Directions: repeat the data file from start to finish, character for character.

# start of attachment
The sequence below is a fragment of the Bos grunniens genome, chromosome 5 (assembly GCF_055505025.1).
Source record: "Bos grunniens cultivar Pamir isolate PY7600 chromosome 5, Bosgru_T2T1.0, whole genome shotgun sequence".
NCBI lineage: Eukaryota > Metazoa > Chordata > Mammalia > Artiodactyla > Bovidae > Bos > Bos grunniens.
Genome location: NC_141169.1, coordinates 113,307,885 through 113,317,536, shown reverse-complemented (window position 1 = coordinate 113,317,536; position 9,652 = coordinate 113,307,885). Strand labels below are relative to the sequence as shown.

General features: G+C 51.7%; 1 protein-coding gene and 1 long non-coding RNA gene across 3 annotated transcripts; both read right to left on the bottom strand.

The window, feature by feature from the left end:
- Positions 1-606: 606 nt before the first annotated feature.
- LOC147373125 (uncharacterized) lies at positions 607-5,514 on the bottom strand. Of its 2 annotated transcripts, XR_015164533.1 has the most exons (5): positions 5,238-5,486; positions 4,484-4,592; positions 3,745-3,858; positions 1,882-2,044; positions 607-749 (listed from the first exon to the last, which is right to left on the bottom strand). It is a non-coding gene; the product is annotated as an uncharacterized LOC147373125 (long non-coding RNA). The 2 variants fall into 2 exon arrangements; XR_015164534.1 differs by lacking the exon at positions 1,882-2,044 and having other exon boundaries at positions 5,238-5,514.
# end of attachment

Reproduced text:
The sequence below is a fragment of the Bos grunniens genome, chromosome 5 (assembly GCF_055505025.1).
Source record: "Bos grunniens cultivar Pamir isolate PY7600 chromosome 5, Bosgru_T2T1.0, whole genome shotgun sequence".
NCBI lineage: Eukaryota > Metazoa > Chordata > Mammalia > Artiodactyla > Bovidae > Bos > Bos grunniens.
Genome location: NC_141169.1, coordinates 113,307,885 through 113,317,536, shown reverse-complemented (window position 1 = coordinate 113,317,536; position 9,652 = coordinate 113,307,885). Strand labels below are relative to the sequence as shown.

General features: G+C 51.7%; 1 protein-coding gene and 1 long non-coding RNA gene across 3 annotated transcripts; both read right to left on the bottom strand.

The window, feature by feature from the left end:
- Positions 1-606: 606 nt before the first annotated feature.
- LOC147373125 (uncharacterized) lies at positions 607-5,514 on the bottom strand. Of its 2 annotated transcripts, XR_015164533.1 has the most exons (5): positions 5,238-5,486; positions 4,484-4,592; positions 3,745-3,858; positions 1,882-2,044; positions 607-749 (listed from the first exon to the last, which is right to left on the bottom strand). It is a non-coding gene; the product is annotated as an uncharacterized LOC147373125 (long non-coding RNA). The 2 variants fall into 2 exon arrangements; XR_015164534.1 differs by lacking the exon at positions 1,882-2,044 and having other exon boundaries at positions 5,238-5,514.